Failing to Include Finance in Cyber Risk Planning Could be Costly
After years of being seen as a niche IT issue, cybersecurity is now a big talking point in boardrooms around the world. But that doesn’t mean that everyone has a seat at the table when it comes to cyber risk planning. CFOs like myself are often not given a voice when it comes to important security decisions despite the massive financial impact an attack may have on the organisation.
To get a more quantified look at the problem, we commissioned Sapio Research to survey how UK-based business leaders and decision-makers view cyber risk, and their role in key issues like ransomware payments.
The results highlighted some extremely dangerous disconnects in how senior management teams view and communicate about risk.
Are CFOs getting the cold shoulder in critical security decisions?
One of the strongest trends our research uncovered is that CFOs are rarely involved in key strategic decisions about cyber risk, often being relegated to the role of rubberstamping security budgets and little else. Just 12 percent of CFOs said they were actively involved in determining cyber risk and helping with plans to protect the organisation from threats.
CFOs non-presence at the table was particularly evident – and relevant – when it comes to ransomware. The decision on whether or not to pay a ransom is one of the toughest security judgements a business can make, with big implications for the company’s moral character and an even bigger impact on their bank balance. Yet despite the financial consequences, just 14 percent of CFOs were involved in the final decision on whether to pay.
This exclusion has a knock-on effect on calculating the financial risks of cyber threats. Just over one-third (38 percent) of all respondents across different roles were confident they could place a monetary value on their digital assets and the resulting financial impact of a breach. But nearly half (48 percent) were not confident, either because they were unsure of how accurate their assessments were or because they did not have an accurate assessment of the risk.
Our research also found a huge disconnect in the way the company’s risk preparedness is seen. Just 14 percent of CFOs said they were confident their business was well-prepared to withstand a cyber-attack. In stark contrast, 63 percent of CEOs and business owners were confident in their security capabilities.
This perspective from Glenn Murray, CEO at Sapien Cyber, in Security Magazine highlights the dangers of this trending disconnect:
“It is not uncommon for security teams or their executives to be rewarded based on reduction in expenditure vs budget, breeding an alarming culture of penny pinching each year. This short-term thinking is putting organizations in jeopardy, and at risk of everything from data breaches to system hacks. A boardroom, including the CFO, that recognizes the devastating effect a cyberattack can have, both financially and reputationally, will be better placed to protect their ‘crown jewels’ from this new age of cybercriminals.”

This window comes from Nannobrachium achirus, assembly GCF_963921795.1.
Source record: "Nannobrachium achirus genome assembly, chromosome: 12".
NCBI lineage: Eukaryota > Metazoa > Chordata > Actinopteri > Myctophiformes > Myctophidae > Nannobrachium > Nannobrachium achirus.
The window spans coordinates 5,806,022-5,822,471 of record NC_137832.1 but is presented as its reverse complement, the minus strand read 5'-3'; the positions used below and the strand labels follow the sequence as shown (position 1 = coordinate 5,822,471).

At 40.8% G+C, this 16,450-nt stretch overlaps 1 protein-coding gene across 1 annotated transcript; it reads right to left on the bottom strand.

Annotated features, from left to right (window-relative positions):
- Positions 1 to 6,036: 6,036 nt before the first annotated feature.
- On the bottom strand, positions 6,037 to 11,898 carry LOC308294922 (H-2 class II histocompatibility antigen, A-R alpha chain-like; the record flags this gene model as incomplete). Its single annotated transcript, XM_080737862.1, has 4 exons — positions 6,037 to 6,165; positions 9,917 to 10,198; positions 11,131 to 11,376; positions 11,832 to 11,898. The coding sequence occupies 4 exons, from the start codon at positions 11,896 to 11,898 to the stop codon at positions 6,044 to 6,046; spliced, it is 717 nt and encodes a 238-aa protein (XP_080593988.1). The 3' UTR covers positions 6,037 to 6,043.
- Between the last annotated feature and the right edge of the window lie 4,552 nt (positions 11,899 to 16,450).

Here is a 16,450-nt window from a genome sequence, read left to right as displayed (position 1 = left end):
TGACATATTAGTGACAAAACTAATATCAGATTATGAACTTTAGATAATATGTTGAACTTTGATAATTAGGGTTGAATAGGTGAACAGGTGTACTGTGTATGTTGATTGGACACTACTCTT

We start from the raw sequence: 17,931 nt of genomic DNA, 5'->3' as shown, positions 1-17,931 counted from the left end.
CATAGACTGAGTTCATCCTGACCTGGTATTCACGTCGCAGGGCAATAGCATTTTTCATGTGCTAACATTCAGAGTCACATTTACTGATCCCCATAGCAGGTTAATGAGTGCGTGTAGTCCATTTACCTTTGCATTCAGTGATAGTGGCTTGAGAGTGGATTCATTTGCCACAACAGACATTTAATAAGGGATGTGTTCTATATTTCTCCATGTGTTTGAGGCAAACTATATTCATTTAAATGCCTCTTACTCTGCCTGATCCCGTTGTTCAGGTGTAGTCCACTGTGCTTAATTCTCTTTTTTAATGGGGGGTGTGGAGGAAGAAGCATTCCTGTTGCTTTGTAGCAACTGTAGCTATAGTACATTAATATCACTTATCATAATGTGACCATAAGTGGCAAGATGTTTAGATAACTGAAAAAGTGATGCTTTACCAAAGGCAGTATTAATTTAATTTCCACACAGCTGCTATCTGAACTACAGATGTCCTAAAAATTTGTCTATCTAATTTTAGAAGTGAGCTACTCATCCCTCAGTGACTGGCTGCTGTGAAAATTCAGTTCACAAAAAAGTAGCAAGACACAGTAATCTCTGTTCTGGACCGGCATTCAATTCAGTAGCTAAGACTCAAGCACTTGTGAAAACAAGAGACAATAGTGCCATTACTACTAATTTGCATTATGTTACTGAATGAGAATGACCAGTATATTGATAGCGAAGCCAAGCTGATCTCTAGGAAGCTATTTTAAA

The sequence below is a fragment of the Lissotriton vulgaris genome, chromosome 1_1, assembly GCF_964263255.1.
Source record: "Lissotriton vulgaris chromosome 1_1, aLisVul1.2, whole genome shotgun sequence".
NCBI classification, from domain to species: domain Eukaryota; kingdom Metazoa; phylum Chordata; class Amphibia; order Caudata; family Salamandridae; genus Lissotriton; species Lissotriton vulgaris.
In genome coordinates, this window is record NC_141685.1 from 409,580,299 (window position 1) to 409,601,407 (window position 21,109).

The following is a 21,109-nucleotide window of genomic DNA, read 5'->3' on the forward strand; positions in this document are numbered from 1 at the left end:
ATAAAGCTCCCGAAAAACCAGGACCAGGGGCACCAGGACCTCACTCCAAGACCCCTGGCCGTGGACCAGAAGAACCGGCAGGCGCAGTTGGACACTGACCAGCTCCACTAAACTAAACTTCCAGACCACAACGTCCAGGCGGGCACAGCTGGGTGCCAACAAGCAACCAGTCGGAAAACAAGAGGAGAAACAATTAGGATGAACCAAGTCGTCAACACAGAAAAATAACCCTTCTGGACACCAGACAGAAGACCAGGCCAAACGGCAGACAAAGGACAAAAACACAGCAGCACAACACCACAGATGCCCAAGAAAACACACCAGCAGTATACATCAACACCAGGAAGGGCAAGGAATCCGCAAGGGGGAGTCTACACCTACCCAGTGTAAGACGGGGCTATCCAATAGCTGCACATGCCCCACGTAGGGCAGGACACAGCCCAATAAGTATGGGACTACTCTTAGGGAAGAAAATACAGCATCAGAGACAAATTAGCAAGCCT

Most businesses are not prepared for ransom costs
Ransomware was one of the most prominent examples of this mismatch in risk awareness and confidence. Sixty-one percent of respondents admit that their business has been hit by a ransomware attack, with 56 percent paying the ransom demand.
Those that did pay up were often unpleasantly surprised. On average, respondents said they would be willing to pay around £760,000 to restore their systems – but the actual average for those who did pay was just over £3m. Adding insult to injury, only a third (32 percent) of those who met the demand got all of their data back from the attackers.
More intriguing insights
Organisations and cyber criminals alike are fixated on the bottom line and their ability to make a profit. Getting hit by a serious cyberattack can have huge financial implications, with lost customers and operational time, regulatory fines and incident response costs quickly racking up huge costs – even before factoring in a potential six-figure ransom demand.
It’s not necessary for the CFO to be a cyber security expert, but they need to have a seat at the table if the organisation is to have a chance at gaining an accurate picture of their exposure to cyber threats, the financial impact of a potential breach, and the company’s level of risk exposure.
To find out more, view the full report's findings here.